Royal Navy warship HMS Westminster docks in Gibraltar so that the British government can show it is not going to be intimidated by Spanish protests at the border. Spain, which lays claim to the sovereignty of Gibraltar, objects to the creation by the Gibraltarian government of a new artificial undersea reef that will, it claims, affect the fishing prospects for boats in nearby Spanish ports, and is retaliating by making it harder for Gibraltarians to cross the border.
That border dates from 1713, when possession of Gibraltar itself passed from Spain to Britain at the end of the War of the Spanish Succession. Territorial concessions wrung out by war hurt, but the 300 years that have passed since then must surely have eased the pain a little.
The rule of law is a persistent theme on this website, but the law in this case reads rather strangely. The Treaty of Utrecht that secured British ownership of Gibraltar did not do so without conditions. If the Spanish had to give up the isolated fortress, they did not want to open the gates to smuggling, so it was specified that:
the above-named propriety be yielded to Great Britain without any territorial jurisdiction and without any open communication by land with the country round about.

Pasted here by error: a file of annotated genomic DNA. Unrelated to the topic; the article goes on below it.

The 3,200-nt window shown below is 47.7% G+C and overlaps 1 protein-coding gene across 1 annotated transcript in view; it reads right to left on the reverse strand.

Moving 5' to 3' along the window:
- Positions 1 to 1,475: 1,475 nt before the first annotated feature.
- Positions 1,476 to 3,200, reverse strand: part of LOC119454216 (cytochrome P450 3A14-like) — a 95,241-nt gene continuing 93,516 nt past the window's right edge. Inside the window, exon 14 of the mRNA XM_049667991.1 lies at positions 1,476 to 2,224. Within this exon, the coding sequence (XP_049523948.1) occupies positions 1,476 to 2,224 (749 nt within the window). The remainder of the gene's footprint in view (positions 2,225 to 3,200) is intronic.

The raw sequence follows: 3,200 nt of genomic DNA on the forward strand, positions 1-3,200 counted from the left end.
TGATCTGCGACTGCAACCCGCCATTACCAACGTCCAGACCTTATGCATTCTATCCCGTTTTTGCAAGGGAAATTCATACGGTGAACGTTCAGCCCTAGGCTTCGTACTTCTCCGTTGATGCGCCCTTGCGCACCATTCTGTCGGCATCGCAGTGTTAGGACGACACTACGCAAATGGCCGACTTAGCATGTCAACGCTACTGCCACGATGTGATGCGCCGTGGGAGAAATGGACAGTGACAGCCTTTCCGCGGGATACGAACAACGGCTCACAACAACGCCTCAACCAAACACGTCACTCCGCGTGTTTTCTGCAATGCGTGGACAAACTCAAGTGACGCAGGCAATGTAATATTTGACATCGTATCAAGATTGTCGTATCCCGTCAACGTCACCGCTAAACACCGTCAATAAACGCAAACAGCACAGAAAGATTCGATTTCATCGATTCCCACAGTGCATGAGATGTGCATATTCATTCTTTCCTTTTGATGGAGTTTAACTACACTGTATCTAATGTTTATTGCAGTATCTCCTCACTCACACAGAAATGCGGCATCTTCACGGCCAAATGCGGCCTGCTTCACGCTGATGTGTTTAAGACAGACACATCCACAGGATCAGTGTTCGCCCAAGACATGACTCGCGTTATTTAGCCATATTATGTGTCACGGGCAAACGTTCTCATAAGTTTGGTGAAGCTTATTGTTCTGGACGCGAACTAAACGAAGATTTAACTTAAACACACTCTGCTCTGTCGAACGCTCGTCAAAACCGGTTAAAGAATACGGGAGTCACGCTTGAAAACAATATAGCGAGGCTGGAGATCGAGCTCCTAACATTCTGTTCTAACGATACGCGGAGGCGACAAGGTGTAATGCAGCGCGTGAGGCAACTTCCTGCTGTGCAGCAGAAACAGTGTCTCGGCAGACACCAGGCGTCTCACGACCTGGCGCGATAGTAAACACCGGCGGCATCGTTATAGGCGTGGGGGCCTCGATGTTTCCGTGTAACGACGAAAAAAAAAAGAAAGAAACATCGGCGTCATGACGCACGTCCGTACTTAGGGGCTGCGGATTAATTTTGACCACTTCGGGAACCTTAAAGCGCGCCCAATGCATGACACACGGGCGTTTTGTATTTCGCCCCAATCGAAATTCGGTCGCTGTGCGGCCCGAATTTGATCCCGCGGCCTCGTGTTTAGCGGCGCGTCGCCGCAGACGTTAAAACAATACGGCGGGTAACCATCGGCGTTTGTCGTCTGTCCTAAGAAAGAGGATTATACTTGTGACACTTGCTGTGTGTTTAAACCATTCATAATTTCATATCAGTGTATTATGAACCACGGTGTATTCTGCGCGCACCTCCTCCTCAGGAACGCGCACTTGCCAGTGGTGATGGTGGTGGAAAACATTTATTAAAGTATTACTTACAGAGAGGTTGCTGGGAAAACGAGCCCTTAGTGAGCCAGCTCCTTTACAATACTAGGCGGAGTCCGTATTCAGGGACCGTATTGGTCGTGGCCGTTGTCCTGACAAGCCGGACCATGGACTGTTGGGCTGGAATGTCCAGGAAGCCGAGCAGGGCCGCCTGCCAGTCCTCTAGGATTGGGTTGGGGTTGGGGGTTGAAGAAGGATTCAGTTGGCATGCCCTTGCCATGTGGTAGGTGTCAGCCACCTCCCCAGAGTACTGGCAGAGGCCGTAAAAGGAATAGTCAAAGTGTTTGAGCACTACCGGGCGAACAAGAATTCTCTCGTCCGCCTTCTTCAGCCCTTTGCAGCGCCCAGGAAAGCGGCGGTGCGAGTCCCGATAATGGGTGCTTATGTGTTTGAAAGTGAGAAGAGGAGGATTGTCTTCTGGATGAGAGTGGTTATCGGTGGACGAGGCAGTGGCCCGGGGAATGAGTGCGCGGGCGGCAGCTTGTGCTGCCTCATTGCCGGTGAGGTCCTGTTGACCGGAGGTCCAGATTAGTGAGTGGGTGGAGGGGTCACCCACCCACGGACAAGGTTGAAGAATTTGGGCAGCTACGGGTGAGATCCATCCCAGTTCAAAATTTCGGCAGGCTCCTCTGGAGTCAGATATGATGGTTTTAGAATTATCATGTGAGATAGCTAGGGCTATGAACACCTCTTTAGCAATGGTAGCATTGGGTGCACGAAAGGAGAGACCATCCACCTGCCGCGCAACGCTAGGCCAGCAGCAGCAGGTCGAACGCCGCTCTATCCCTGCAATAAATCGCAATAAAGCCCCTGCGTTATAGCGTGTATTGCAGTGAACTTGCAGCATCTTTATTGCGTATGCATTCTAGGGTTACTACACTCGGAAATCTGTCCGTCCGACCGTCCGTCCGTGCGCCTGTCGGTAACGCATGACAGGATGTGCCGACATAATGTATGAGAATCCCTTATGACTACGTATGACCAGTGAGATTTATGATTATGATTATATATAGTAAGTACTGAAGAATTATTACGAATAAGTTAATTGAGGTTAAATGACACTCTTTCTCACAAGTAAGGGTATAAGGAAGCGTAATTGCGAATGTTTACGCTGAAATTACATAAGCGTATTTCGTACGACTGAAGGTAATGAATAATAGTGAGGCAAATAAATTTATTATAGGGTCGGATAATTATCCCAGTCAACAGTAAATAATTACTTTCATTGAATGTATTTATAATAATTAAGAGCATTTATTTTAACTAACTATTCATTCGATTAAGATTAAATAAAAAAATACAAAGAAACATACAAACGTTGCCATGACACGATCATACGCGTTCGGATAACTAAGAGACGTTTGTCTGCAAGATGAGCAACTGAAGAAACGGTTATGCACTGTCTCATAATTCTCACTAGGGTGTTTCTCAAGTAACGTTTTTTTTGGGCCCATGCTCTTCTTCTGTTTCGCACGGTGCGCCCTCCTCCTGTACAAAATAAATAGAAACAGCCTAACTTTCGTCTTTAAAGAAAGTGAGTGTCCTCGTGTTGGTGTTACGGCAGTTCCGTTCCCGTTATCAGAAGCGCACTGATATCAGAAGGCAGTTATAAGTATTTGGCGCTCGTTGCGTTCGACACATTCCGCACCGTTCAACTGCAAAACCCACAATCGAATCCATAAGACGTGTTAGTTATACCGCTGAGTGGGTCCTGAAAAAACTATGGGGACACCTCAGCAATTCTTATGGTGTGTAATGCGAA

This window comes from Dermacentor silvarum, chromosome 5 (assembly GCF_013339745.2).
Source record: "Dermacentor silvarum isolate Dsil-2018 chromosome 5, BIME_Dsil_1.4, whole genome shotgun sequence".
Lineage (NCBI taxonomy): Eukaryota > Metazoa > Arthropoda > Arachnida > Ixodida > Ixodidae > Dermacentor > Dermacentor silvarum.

Membership of the EU clearly supersedes any restrictions on communication by land.
Furthermore, Spain in the 18th century still maintained the ban on Jews that it had introduced in 1492 (it was not formally abolished until 1968), and this was written in to the treaty, too:
And Her Britannic Majesty, at the request of the Catholic King, does consent and agree, that no leave shall be given under any pretence whatsoever, either to Jews or Moors, to reside or have their dwellings in the said town of Gibraltar;
Again, the human rights and non-discrimination provisions of the EU treaties would have something to say about this. (And for many years, the chief minister of Gibraltar, Sir Joshua Hassan, was himself a living breach of that clause in the Treaty of Utrecht.)
It is odd, is it not, that the settlement of an international dispute in our modern democratic times should look to a treaty between one autocratic government and another which was only just starting to explore the consequences of democracy. The Glorious Revolution was only 25 years old. Federalism is interested not just in the existence of law but also how that law is made.
It makes no sense now to discuss how a country should be governed without reference to the views of the people who live there. In the case of Gibraltar, those views are pretty clear: the Gibraltarians do not want to be Spanish. Memory of the blockade from 1969 to 1982, lifted by Spain only with the prospect of EU membership in sight, probably has a lot to do with it.
Just because Spain might have a historical claim does not mean that it has a political claim. Democracy and the rule of law must go hand in hand in our modern world.